Getting ready for the New World

I am forever shouting the praises of Second Life in which I can learn, create, socialise and play. I joined a year ago today and my avatar took her first steps inworld when we studied a course in Virtual World Librarianship. This was so rewarding that I then went on to do the Intermediate course and have registered for Working with a Class in Second Life next month.

If you don't know what all the hype is about read Second Life - what is the hype? a new post in the makeuseof.com blog. The writer claims that Education is one of the most progressive fields in SL and while I am still hoping that one day my college will see the light, I am preparing to offer training to our lecturers to get them ready for the new wave.


Web2.0 in a nutshell

eLearn Magazine has this feature article Ten Web 2.0 Things You Can Do in Ten Minutes to Be a More Successful E-learning Professional. It could be valuable for all "23 Thingers" or anyone interested in learning about or maintaining their Web2.0 skills.


Social networking in the library

Jessamyn West on librarian.net has a thoughtful discussion about why libraries should be socially networking. She mentions popular tools such as flickr, facebook and twitter, with helpful links to the ways in which some libraries are using them and recommends that all libraries should be offering 23 Things to help their staff get up to speed with the technology.


Google or Syndetics?

Sarah Houghton-Jan, the Librarian in Black has posted about Google Book Search API: LibraryThing and libraries grab it right up.

Google has released a new API that allows easy linking into any of the books included in Google Book Search. It's called "the Books Viewability API" and lets you more easily embed links to books on your own website. As an example, Google pointed to the Deschutes Public Library that uses "preview this book at Google" links in their catalog (here's an example). Tim at LibraryThing used the API immediately to fold Google Book Search content into LibraryThing results and has also released code that lets you fold Google book covers into your catalog too. Ooooh, sweet open goodness.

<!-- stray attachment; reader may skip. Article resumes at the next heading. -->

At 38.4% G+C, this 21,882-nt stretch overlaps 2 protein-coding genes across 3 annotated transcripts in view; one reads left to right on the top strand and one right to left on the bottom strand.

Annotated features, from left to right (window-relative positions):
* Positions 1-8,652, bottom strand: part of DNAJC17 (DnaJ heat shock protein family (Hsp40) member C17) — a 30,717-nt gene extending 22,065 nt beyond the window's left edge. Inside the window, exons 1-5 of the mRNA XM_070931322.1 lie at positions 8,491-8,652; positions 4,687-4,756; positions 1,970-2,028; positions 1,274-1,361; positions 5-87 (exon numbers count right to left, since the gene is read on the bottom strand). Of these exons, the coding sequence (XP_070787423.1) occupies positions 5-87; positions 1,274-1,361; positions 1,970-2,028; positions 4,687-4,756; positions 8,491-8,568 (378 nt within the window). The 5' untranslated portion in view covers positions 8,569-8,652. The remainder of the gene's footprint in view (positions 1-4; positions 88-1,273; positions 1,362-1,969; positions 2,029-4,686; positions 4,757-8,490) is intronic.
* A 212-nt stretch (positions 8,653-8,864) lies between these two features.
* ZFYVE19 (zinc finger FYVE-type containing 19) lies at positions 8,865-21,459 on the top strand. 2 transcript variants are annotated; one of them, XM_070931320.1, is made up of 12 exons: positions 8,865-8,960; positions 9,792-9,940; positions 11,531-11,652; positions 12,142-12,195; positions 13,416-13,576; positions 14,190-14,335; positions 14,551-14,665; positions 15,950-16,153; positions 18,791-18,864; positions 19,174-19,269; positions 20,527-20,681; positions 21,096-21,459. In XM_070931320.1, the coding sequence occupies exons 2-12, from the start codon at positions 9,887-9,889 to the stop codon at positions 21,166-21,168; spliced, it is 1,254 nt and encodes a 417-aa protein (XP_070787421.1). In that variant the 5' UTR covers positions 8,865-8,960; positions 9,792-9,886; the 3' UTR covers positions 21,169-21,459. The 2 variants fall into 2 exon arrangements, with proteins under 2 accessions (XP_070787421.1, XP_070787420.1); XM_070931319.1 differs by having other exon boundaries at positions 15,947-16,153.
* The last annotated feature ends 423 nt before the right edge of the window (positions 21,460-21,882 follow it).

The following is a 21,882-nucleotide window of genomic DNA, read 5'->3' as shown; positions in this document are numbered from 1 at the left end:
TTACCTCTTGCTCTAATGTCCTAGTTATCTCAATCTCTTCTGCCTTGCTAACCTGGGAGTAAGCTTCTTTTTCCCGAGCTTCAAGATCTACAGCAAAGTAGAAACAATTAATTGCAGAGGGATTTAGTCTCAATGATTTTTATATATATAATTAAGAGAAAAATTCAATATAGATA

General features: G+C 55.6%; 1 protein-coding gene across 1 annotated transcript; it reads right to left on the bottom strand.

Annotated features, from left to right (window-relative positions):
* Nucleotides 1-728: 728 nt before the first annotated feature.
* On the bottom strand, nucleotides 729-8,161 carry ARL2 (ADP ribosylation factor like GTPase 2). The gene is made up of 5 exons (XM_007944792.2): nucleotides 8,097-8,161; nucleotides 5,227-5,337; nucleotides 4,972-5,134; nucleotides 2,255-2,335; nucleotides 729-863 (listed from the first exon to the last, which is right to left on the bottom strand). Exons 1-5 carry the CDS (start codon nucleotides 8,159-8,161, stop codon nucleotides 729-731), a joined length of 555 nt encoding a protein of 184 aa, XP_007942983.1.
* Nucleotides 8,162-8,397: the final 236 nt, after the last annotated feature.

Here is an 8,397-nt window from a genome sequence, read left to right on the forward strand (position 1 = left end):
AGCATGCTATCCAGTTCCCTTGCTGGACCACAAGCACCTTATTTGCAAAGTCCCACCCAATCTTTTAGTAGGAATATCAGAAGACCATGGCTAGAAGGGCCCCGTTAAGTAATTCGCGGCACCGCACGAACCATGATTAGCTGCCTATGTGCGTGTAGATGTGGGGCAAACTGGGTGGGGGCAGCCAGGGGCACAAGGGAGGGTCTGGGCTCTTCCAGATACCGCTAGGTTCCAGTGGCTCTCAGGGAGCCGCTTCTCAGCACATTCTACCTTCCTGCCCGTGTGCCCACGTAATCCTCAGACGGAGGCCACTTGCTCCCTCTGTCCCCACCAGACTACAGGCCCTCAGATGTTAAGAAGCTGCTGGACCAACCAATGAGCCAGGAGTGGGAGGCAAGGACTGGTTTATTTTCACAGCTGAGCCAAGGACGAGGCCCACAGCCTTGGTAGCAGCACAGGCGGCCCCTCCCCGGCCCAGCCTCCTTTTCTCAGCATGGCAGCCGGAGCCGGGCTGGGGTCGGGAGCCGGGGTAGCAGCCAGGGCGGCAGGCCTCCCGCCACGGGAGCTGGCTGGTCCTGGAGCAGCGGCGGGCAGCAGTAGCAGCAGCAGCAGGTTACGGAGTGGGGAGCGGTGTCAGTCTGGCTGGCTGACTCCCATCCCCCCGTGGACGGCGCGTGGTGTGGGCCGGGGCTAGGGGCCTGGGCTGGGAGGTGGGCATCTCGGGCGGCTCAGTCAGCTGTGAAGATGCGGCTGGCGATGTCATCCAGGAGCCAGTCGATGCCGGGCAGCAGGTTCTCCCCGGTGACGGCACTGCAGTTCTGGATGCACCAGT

Does this mean that our library can use this feature instead of subscribing to Syndetics?

Training Resources

I'm always on the lookout for resources to improve information literacy training and distance education. Here are some I found in Roddy MacLeod's latest Information Resources Newsletter:

  1. Alternate Reality Games for Orientation, Socialisation and Induction: ARGOSI http://www.playthinklearn.net/argosi.htm
  2. Create online training http://www.create-online-training.com/
  3. ELI Discovery Tool: Net Generation Workshop Guide http://www.educause.edu/NetGenTool
  4. Handbook for Information Literacy Teaching http://www.cardiff.ac.uk/insrv/educationandtraining/infolit/hilt/index.html



On Librarian in Black I found mention of a great way to use a wiki in a Library. If Central TAFE were to run with this idea we could call it Centipedia. See the original blog to understand my reason for this suggestion.


Business using Web 2.0

Libraries all over the world have adopted web 2.0 principles as a way of connecting with their users promoting their services. In my new role as Management & Business Librarian I am pleased to see that many businesses are also seeing the benefits of the new approach to knowledge management through openness and discussion in blogs, wikis and online chat. This may have been happening for some time but I have only recently become aware of it through scanning more business journals. An example is this report from FUMSI seen on FreePint.

"Web 2.0 + Intranet: Connected Users"
The buzz on Web 2.0 applications in the workplace is nearly deafening, but how are companies really putting all that user generated content to work? Helen Day gives a view of how BT uses discussion forums, blogs, RSS feeds and wikis of Web 2.0 on their corporate intranet.

Now if only I could persuade College management to read similar articles and become aware that Web 2.0 is not just another distraction ...


Marketing ourselves with widgets

One of the ideas proposed by Michael Stephens was that libraries should be making active use of web 2.0 applications. This holds the same for all businesses and is another way of looking at how we are advertising ourselves. BusinessWeek Talks Widgets, reported by ILibrarian, discusses several article about using some of these applications for social marketing campaigns.

We seem to be very inept in marketing ourselves and should take note of what can be achieved by making use of the available technology. If you can send me examples of how your library is doing it I'd be pleased to post them here.


Michael Stephens was here

Michael Stephens is taking his seminar The Hyperlinked Library around Australia and yesterday presented to about 40 people at the State Library of Western Australia in Perth. His presentations have been blogged by many people, notably Michelle McLean and Kathryn Greenhill.

Among the many ideas suggested my Michael here are I few I have taken to heart:

  • Information should be seamless, not in silos.
  • Don't try to replicate the physical library on a website.
  • Get rid of negative signs - be more welcoming and invite participation.
  • Say 'yes'.
  • Take risks.
  • Technology is a cultural shift - not a new toy.
A few of us had dinner in Fremantle with Michael that evening - a most enjoyable get-together and discussion.